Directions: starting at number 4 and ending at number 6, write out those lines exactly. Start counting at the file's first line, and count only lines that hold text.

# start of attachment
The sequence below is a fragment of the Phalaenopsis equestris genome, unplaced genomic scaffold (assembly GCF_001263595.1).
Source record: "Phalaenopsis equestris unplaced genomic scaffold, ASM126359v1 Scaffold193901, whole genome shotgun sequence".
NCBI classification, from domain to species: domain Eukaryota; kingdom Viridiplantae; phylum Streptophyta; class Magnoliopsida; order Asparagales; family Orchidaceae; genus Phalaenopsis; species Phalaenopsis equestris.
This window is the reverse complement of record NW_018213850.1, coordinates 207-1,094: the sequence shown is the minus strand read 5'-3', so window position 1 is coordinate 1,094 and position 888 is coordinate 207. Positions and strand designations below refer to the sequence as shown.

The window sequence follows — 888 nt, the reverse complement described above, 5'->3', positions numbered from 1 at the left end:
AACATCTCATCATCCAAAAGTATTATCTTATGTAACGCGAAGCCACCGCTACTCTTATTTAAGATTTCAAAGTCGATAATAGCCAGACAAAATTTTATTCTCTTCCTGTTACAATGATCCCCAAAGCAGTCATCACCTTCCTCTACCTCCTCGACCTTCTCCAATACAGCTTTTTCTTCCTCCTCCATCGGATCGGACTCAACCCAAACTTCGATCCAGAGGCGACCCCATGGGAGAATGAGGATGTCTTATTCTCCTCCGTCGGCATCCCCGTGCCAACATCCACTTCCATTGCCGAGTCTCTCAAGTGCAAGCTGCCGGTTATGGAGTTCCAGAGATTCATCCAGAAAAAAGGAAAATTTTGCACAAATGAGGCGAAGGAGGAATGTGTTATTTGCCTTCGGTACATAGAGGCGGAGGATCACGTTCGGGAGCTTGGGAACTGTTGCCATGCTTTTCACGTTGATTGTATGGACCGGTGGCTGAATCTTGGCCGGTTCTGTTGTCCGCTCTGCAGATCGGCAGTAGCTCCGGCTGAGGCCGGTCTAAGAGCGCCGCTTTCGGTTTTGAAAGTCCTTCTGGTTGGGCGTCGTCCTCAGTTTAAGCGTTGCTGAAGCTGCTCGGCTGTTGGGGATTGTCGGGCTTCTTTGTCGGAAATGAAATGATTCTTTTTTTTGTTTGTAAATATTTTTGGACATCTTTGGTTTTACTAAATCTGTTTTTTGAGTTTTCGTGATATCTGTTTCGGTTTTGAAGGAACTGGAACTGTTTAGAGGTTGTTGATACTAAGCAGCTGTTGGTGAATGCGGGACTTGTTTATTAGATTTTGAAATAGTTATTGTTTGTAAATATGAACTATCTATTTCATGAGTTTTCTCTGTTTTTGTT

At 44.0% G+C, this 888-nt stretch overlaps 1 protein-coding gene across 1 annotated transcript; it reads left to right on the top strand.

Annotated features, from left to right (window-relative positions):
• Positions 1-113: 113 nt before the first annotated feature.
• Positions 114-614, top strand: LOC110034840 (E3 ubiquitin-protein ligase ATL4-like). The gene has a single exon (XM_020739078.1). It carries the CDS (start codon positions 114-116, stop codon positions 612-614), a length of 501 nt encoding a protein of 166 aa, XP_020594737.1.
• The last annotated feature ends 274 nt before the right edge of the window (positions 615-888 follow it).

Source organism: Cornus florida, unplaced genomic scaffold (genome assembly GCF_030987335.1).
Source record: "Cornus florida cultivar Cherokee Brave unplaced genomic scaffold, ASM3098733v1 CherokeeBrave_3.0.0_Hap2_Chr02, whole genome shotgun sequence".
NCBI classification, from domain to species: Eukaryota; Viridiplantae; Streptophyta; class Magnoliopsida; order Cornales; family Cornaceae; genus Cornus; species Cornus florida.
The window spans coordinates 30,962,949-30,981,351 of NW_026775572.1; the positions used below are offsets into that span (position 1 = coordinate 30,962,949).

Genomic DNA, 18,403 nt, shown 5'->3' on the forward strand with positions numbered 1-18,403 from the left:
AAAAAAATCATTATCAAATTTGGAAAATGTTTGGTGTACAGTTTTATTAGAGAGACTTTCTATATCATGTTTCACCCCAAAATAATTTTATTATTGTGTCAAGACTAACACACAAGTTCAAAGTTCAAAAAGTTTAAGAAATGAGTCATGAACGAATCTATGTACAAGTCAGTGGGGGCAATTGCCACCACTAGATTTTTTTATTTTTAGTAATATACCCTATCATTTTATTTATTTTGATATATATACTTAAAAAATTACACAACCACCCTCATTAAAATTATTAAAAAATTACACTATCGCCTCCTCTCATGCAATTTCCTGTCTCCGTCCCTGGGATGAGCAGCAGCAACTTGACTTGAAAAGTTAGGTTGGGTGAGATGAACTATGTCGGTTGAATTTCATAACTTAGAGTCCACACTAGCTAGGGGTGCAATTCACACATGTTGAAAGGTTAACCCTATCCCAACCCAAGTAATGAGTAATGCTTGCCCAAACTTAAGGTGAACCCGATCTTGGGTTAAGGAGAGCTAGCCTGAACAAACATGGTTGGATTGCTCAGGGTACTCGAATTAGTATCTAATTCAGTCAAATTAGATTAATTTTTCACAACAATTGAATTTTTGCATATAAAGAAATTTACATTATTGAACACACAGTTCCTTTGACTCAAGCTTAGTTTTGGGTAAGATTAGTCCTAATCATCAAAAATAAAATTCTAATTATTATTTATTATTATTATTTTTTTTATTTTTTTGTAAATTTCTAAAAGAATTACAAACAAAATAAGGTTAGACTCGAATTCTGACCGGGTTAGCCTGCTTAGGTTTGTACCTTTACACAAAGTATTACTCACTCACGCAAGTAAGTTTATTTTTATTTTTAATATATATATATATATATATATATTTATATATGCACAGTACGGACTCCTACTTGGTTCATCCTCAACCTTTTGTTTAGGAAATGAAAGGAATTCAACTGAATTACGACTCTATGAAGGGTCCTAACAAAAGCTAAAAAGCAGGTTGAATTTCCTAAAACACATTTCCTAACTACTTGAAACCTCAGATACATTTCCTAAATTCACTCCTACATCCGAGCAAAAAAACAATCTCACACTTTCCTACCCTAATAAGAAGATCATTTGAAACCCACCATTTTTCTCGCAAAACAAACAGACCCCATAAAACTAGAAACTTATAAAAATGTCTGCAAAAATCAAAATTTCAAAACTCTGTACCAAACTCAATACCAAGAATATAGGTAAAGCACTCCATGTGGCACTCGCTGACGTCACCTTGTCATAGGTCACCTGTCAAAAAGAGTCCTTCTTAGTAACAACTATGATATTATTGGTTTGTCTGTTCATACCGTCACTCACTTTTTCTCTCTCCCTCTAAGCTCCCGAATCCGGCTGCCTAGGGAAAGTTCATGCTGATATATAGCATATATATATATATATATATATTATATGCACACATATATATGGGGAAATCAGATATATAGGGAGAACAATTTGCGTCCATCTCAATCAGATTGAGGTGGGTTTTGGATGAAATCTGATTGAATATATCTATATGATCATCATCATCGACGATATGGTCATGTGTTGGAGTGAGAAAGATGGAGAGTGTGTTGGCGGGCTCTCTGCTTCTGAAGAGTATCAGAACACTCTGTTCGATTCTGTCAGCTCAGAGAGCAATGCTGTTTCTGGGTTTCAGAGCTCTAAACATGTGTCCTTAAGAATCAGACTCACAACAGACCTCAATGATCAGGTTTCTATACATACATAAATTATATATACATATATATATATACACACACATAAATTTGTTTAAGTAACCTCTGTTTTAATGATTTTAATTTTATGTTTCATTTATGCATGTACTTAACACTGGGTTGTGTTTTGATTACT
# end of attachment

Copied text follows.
This window is the reverse complement of record NW_018213850.1, coordinates 207-1,094: the sequence shown is the minus strand read 5'-3', so window position 1 is coordinate 1,094 and position 888 is coordinate 207. Positions and strand designations below refer to the sequence as shown.

The window sequence follows — 888 nt, the reverse complement described above, 5'->3', positions numbered from 1 at the left end:
AACATCTCATCATCCAAAAGTATTATCTTATGTAACGCGAAGCCACCGCTACTCTTATTTAAGATTTCAAAGTCGATAATAGCCAGACAAAATTTTATTCTCTTCCTGTTACAATGATCCCCAAAGCAGTCATCACCTTCCTCTACCTCCTCGACCTTCTCCAATACAGCTTTTTCTTCCTCCTCCATCGGATCGGACTCAACCCAAACTTCGATCCAGAGGCGACCCCATGGGAGAATGAGGATGTCTTATTCTCCTCCGTCGGCATCCCCGTGCCAACATCCACTTCCATTGCCGAGTCTCTCAAGTGCAAGCTGCCGGTTATGGAGTTCCAGAGATTCATCCAGAAAAAAGGAAAATTTTGCACAAATGAGGCGAAGGAGGAATGTGTTATTTGCCTTCGGTACATAGAGGCGGAGGATCACGTTCGGGAGCTTGGGAACTGTTGCCATGCTTTTCACGTTGATTGTATGGACCGGTGGCTGAATCTTGGCCGGTTCTGTTGTCCGCTCTGCAGATCGGCAGTAGCTCCGGCTGAGGCCGGTCTAAGAGCGCCGCTTTCGGTTTTGAAAGTCCTTCTGGTTGGGCGTCGTCCTCAGTTTAAGCGTTGCTGAAGCTGCTCGGCTGTTGGGGATTGTCGGGCTTCTTTGTCGGAAATGAAATGATTCTTTTTTTTGTTTGTAAATATTTTTGGACATCTTTGGTTTTACTAAATCTGTTTTTTGAGTTTTCGTGATATCTGTTTCGGTTTTGAAGGAACTGGAACTGTTTAGAGGTTGTTGATACTAAGCAGCTGTTGGTGAATGCGGGACTTGTTTATTAGATTTTGAAATAGTTATTGTTTGTAAATATGAACTATCTATTTCATGAGTTTTCTCTGTTTTTGTT